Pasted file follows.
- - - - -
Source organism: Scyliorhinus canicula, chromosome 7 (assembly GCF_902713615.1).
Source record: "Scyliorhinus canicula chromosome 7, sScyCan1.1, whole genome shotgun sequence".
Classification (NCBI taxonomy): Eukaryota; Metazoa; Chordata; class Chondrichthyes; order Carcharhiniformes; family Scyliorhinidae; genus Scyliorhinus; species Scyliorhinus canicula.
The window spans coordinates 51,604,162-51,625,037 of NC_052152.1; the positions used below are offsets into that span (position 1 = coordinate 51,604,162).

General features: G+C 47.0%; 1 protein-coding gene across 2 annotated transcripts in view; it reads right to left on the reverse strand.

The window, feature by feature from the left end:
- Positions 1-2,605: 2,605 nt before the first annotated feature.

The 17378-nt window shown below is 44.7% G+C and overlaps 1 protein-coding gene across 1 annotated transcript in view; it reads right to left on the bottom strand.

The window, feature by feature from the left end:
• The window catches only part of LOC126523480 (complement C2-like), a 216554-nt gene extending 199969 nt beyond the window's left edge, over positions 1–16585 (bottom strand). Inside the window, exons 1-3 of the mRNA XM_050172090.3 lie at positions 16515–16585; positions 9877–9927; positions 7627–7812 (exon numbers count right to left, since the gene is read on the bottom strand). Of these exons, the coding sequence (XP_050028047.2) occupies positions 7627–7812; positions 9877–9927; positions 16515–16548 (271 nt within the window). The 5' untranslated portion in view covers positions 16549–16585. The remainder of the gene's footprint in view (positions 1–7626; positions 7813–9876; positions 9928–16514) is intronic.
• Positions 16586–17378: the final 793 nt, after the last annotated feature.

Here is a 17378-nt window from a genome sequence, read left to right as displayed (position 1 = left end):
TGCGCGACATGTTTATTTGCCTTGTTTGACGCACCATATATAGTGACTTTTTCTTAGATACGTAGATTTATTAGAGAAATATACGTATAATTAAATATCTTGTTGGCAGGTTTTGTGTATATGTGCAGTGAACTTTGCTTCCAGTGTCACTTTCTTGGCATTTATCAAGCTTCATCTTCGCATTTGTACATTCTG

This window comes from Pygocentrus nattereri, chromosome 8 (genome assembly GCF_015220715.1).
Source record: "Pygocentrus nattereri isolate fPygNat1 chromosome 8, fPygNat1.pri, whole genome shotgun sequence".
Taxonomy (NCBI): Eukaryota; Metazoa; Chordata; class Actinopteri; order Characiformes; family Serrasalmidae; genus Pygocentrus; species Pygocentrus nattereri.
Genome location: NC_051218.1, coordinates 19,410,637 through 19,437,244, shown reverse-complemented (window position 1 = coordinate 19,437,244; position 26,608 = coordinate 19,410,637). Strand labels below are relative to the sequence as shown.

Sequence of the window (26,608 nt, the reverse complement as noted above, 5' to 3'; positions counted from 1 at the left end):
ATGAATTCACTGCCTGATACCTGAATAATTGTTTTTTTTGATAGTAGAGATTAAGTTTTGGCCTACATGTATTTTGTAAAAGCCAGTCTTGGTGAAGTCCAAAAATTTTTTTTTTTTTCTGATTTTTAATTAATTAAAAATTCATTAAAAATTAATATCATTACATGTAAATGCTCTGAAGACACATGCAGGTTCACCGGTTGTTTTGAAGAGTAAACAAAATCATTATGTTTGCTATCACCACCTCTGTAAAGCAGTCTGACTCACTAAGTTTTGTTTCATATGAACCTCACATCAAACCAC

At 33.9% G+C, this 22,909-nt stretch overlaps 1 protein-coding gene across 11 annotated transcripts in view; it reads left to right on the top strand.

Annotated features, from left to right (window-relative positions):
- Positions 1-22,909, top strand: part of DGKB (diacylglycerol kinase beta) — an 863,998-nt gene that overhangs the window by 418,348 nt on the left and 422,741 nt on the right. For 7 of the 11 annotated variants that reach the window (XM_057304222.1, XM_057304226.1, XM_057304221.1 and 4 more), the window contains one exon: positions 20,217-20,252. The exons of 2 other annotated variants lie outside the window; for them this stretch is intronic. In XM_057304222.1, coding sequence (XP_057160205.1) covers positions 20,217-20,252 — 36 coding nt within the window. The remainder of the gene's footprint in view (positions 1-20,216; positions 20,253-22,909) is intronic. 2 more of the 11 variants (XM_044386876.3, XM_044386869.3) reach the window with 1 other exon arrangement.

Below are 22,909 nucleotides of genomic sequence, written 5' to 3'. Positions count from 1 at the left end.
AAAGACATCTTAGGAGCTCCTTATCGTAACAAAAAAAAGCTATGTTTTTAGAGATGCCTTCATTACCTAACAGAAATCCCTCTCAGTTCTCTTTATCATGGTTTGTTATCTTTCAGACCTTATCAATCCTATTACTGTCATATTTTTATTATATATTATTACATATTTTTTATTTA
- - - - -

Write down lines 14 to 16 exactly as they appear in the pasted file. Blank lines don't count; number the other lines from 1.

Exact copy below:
This window comes from Pygocentrus nattereri, chromosome 8 (genome assembly GCF_015220715.1).
Source record: "Pygocentrus nattereri isolate fPygNat1 chromosome 8, fPygNat1.pri, whole genome shotgun sequence".
Taxonomy (NCBI): Eukaryota; Metazoa; Chordata; class Actinopteri; order Characiformes; family Serrasalmidae; genus Pygocentrus; species Pygocentrus nattereri.